Sasa Kekez in Sascha, a movie directed by Dennis Todorović

film note: Sascha

Directed by Dennis Todorović
Germany, 2010, 1h 42min

Köln, or Cologne, was one of the gayest places I visited the last time I did a European tour. If you listen to the city’s government, which likes to tout the fact, it’s gayer than Amsterdam. Located on the Rhine in Germany and being that country’s fourth largest city, it’s not surprising that it’s also full of immigrants looking for better work and a better way of life for their kids.

The title character of this coming-out movie is a son in an immigrant family from Montenegro (although it seems they’re Serbo-Croatian). He’s in love with his piano teacher, the older, native German, Gebhard, who is gay but not interested in young Sascha, at least partly because he, Gebhard, is moving to Vienna. Sascha’s brother, Boki, is in love with Sacha’s best friend, Jiao, who’s Chinese but who’s in love with Sascha. Jio’s dad disapproves of her friendship with Sascha (and thinks they are boyfriend/girlfriend) and of her use of mobile phones. All the dads and moms hate that aspect of modern life. So it’s a big mess, generally, with at least three languages being spoken and everyone misunderstanding everyone’s else’s contexts and motivations.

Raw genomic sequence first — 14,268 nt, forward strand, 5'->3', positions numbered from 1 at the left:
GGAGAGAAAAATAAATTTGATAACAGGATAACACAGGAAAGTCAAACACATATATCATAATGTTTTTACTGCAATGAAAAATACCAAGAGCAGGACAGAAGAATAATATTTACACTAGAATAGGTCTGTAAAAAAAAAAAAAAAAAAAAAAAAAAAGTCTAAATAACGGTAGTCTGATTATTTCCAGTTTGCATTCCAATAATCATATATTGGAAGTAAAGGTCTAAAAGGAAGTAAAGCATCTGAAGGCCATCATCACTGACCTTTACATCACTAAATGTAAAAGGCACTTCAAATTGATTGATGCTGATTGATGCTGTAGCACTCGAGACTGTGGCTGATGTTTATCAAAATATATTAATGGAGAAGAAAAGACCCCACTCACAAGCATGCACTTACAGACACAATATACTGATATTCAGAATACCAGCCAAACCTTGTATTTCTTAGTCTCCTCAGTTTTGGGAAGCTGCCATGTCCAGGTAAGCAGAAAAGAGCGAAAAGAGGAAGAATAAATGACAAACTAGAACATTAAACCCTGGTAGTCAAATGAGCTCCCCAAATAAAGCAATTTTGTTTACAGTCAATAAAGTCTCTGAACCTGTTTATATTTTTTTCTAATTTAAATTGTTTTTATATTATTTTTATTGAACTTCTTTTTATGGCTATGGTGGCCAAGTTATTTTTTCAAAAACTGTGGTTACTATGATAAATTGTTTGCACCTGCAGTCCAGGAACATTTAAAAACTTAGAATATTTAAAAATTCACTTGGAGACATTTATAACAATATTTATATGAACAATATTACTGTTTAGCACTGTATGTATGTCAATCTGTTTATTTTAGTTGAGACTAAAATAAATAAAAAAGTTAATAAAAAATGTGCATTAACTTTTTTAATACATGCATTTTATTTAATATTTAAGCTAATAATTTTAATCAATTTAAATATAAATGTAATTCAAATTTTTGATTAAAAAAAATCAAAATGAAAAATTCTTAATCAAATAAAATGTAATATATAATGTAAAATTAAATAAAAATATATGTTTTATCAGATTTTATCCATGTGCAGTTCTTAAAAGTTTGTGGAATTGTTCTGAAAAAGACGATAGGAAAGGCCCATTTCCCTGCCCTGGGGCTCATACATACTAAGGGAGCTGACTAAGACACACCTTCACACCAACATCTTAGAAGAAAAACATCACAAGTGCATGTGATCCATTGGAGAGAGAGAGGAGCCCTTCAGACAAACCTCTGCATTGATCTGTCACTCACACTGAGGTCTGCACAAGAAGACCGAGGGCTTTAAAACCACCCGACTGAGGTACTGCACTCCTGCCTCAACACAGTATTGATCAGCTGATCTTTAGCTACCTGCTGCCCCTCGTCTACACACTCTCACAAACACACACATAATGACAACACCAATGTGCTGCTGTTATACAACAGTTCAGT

I thought the movie did a good job conveying this very European milieu with a number of visual jokes made in single shots that establish a sense of place, personal and national histories and the sometimes quick, sometimes slow pace of change. For instance, Sascha’s loud, tall authoritarian dad, Vlado, has been working on their bathroom for over a year. His assistant mistakenly installs a bidet in place of a sink. The assistant asks why he’s in such a hurry. The camera tilts up to reveal the pointed arch over the doorway and Vlado explains that the house used to be owned by Turks. The biggest joke, of course, is that Sascha’s parents didn’t have a clue they were living in one of the gay capitals of Europe.

The film maintains its low-key geniality, perhaps expressed best in lead actor Sasa Kekez’s comic faces, for most of its length, until from out of nowhere a gun appears in Vlado’s hands, changing everything. That ruined it for me. Luckily, most of the good stuff had already happened, shot in a dreamy visual style in which the characters speak and move within gauzy clouds of natural light, and sometimes in silhouette. The camera drifts along with them, even during relatively action-less conversations, inviting us to pay attention.

Sascha is worth a look.


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